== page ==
Hidden table heads feature is the Fitnesse Visual Polymorphism

What you can see in the Fitnesse User Guide

You can hide the first row of a table. This allows you to write comment tables that just look like ordinary HTML tables.
The complete table still gets executed, the first row is just hidden by a CSS rule.
Precede the first row with a ‘#’.  (KV comment: will be changed to – instead of # in the upcomming Fitnesse releases)

But I want to expand this definition.
You can use Hidden table heads feature to conceal the needless things in your acceptance test script!

Fitnesse Visual Polymorphism

Imagine that you have two scenarios
------------ScenarioLibrary page------------
|scenario|execute and check|command|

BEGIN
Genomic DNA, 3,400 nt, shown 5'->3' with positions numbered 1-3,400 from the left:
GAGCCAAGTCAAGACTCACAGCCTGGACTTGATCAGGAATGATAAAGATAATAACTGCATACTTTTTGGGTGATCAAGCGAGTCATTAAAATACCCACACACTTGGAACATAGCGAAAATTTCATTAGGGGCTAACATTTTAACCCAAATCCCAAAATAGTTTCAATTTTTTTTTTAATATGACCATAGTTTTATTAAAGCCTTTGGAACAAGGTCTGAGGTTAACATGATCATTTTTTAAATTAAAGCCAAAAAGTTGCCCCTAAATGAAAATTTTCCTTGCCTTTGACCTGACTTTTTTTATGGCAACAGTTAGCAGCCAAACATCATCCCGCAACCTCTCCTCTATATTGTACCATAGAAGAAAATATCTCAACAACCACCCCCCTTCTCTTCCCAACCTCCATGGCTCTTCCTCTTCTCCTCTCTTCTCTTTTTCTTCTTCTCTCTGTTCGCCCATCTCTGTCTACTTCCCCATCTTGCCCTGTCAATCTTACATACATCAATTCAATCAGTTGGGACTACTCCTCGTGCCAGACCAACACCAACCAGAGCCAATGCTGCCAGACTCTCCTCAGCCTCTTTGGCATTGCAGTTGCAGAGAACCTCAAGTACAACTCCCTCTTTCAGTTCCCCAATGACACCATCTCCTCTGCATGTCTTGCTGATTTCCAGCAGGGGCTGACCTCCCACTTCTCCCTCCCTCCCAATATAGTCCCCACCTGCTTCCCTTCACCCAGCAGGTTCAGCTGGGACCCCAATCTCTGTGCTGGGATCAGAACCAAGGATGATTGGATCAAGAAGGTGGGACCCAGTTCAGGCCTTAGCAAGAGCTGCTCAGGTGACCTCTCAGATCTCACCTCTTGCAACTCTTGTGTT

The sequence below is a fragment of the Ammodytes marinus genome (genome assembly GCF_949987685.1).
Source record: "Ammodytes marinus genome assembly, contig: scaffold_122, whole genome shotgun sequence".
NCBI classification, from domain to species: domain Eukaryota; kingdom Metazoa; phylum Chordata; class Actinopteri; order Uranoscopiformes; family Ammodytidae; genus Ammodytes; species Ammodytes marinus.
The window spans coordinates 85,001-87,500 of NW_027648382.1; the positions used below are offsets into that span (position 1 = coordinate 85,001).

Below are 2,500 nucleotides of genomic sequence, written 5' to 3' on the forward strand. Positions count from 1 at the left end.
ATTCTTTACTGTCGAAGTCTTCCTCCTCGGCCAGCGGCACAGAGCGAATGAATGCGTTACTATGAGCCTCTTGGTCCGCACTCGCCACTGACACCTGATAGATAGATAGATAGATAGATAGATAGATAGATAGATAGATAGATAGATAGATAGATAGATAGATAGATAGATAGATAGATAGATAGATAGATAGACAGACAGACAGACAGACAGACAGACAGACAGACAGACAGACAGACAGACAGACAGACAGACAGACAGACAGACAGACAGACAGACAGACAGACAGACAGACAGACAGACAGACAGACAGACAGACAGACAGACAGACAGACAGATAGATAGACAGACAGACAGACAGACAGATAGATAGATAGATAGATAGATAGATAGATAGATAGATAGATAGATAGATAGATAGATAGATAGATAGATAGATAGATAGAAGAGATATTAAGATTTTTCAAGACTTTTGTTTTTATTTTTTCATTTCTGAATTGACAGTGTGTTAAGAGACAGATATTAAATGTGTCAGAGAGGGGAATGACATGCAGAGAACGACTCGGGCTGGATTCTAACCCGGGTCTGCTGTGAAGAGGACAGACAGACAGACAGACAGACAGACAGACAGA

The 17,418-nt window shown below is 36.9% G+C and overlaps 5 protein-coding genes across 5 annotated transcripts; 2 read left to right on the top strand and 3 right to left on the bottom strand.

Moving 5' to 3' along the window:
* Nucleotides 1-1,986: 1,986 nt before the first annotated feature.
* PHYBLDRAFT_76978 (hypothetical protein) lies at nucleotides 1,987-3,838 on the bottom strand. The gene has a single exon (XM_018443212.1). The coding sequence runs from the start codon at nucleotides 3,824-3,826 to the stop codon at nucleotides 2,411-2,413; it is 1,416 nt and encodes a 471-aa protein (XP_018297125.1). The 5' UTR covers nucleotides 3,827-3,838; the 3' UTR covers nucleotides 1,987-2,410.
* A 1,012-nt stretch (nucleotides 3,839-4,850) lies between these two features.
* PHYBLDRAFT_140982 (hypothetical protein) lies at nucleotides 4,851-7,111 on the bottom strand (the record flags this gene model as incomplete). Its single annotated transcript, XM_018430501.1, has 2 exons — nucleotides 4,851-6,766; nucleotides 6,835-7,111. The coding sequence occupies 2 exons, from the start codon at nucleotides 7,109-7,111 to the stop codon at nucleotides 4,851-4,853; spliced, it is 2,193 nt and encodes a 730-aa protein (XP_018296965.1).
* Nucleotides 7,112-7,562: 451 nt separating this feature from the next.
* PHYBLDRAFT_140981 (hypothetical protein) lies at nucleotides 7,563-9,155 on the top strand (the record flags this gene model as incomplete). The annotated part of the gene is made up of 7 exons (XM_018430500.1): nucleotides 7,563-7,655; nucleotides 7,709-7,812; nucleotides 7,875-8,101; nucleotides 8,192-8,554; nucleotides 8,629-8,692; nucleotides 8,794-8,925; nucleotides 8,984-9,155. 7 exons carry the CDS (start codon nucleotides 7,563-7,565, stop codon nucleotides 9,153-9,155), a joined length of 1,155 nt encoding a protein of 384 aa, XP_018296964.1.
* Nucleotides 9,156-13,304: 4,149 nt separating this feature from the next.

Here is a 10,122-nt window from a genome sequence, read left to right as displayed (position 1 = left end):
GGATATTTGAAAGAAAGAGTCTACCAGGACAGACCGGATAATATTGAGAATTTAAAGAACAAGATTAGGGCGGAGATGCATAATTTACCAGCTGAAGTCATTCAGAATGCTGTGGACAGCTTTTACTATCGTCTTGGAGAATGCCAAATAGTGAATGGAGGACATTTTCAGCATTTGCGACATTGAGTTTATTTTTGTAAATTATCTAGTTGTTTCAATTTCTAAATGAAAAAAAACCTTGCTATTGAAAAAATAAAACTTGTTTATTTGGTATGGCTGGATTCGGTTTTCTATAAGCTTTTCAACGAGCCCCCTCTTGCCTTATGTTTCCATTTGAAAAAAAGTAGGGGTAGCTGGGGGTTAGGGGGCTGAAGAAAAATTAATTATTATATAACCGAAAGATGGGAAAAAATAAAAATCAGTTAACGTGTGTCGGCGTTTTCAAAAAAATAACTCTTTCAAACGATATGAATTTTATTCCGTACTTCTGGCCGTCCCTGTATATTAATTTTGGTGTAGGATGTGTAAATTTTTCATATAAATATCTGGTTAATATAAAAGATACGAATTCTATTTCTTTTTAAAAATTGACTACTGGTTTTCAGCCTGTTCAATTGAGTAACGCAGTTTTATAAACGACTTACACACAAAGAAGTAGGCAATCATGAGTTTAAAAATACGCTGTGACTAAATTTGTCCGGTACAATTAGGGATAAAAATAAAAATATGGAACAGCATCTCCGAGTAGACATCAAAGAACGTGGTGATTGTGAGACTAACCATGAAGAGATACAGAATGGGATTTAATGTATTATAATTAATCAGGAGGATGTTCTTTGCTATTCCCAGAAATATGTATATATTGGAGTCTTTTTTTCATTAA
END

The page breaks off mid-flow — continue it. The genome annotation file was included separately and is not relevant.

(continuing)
|check|cmd|@command|0|
|scenario|execute|command|
|cmd|@command|
------------ScenarioLibrary page------------

You can use them in your test
------------SetUp page------------
-!|execute|
|command|
|cmd /c rd /S /Q "C:\AnyDirectory"|

-!|execute and check|
|command|
|WMIC product where name='My Product'" call Uninstall|
------------test page------------

The first one tries to delet the directory. cmd will return 0 if success and 2 if directory doesn’t exists. So I am not care about the result. Using the execute scenario.
The second performs the product uninstallation. It is critical to know the result (e.g. if this SetUp page will be included into product setup testing suite). So I use the different scenario execute and check in that case.
But all this things (check or not to check) are just the noise in that case. So I am hidding them into scenario and making the Tables Heads hidden.
The final SetUp page will not have any noise.  Just facts:)

command
cmd /c rd /S /Q “C:\AnyDirectory”
command
WMIC product where name=’My Product'” call Uninstall